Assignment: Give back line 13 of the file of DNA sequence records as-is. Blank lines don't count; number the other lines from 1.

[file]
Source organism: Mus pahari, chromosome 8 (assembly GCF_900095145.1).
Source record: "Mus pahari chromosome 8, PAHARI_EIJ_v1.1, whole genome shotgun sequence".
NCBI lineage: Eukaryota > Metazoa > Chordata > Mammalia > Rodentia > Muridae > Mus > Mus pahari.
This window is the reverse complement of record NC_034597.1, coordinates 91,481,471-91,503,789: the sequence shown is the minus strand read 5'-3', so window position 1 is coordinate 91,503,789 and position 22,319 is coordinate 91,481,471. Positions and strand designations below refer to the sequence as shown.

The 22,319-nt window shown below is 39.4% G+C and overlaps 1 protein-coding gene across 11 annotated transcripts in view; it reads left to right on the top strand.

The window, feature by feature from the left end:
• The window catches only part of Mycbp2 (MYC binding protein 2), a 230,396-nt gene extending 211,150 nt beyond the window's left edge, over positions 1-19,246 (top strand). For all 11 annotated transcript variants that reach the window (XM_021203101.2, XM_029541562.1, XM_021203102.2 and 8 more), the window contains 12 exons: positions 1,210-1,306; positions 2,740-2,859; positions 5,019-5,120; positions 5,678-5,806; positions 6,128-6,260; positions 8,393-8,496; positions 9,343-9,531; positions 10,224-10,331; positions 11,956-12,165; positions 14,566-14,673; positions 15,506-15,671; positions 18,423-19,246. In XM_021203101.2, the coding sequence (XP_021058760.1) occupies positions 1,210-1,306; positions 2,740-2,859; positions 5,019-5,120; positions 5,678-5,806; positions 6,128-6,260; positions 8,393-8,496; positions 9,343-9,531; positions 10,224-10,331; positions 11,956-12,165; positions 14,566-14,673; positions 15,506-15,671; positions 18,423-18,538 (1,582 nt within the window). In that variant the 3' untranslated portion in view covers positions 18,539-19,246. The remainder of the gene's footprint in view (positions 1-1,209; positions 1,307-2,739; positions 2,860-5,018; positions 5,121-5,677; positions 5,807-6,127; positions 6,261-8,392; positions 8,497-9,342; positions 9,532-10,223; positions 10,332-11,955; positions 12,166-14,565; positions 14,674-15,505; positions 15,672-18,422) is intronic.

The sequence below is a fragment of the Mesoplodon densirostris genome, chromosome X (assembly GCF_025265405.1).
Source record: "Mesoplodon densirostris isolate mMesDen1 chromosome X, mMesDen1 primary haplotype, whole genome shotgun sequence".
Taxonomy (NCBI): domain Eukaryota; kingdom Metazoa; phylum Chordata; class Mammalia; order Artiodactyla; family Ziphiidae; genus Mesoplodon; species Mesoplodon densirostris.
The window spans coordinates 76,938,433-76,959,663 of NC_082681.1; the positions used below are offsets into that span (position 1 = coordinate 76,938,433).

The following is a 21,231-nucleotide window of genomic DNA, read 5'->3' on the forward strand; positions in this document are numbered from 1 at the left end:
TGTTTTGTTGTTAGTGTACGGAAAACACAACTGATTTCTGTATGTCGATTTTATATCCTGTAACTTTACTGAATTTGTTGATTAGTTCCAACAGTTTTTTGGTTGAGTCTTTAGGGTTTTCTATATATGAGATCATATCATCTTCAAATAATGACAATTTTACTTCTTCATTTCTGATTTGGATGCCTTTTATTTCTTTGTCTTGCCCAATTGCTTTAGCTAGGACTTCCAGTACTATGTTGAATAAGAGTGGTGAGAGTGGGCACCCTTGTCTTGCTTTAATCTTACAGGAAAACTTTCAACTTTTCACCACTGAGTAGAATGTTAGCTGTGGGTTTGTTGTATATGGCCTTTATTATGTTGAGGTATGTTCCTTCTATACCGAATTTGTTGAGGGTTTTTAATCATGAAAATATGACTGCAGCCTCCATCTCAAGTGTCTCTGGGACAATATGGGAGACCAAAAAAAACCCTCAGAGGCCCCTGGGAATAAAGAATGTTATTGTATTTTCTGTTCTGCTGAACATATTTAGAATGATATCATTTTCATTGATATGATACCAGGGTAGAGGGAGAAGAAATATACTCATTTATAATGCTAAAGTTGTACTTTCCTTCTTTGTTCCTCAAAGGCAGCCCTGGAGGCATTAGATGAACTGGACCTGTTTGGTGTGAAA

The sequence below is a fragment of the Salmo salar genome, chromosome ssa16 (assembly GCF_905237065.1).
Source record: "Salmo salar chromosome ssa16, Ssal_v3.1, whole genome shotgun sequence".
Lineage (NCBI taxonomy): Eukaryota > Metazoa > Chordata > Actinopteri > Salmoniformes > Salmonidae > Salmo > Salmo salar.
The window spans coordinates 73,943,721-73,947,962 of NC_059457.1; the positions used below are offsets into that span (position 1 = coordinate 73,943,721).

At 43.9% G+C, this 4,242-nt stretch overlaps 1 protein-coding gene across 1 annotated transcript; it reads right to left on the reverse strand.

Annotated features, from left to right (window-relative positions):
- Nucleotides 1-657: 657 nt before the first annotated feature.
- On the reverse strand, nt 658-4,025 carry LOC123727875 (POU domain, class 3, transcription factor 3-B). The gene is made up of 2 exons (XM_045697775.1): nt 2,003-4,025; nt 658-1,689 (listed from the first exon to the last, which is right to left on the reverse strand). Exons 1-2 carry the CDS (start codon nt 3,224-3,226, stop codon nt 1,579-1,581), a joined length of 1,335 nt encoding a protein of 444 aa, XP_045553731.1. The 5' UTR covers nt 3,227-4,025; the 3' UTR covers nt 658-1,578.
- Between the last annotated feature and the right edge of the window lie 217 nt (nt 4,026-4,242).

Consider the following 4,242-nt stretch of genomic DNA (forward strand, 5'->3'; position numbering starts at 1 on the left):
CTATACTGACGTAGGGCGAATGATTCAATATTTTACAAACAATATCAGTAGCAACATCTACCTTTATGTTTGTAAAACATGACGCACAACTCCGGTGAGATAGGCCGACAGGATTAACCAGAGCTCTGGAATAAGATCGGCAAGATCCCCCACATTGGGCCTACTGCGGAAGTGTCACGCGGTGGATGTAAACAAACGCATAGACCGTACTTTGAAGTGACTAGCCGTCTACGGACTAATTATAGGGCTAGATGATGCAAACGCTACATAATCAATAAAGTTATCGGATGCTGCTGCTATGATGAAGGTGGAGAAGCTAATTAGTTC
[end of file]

TGTTTTGTTGTTAGTGTACGGAAAACACAACTGATTTCTGTATGTCGATTTTATATCCTGTAACTTTACTGAATTTGTTGATTAGTTCCAACAGTTTTTTGGTTGAGTCTTTAGGGTTTTCTATATATGAGATCATATCATCTTCAAATAATGACAATTTTACTTCTTCATTTCTGATTTGGATGCCTTTTATTTCTTTGTCTTGCCCAATTGCTTTAGCTAGGACTTCCAGTACTATGTTGAATAAGAGTGGTGAGAGTGGGCACCCTTGTCTTGCTTTAATCTTACAGGAAAACTTTCAACTTTTCACCACTGAGTAGAATGTTAGCTGTGGGTTTGTTGTATATGGCCTTTATTATGTTGAGGTATGTTCCTTCTATACCGAATTTGTTGAGGGTTTTTAATCATGAAAATATGACTGCAGCCTCCATCTCAAGTGTCTCTGGGACAATATGGGAGACCAAAAAAAACCCTCAGAGGCCCCTGGGAATAAAGAATGTTATTGTATTTTCTGTTCTGCTGAACATATTTAGAATGATATCATTTTCATTGATATGATACCAGGGTAGAGGGAGAAGAAATATACTCATTTATAATGCTAAAGTTGTACTTTCCTTCTTTGTTCCTCAAAGGCAGCCCTGGAGGCATTAGATGAACTGGACCTGTTTGGTGTGAAA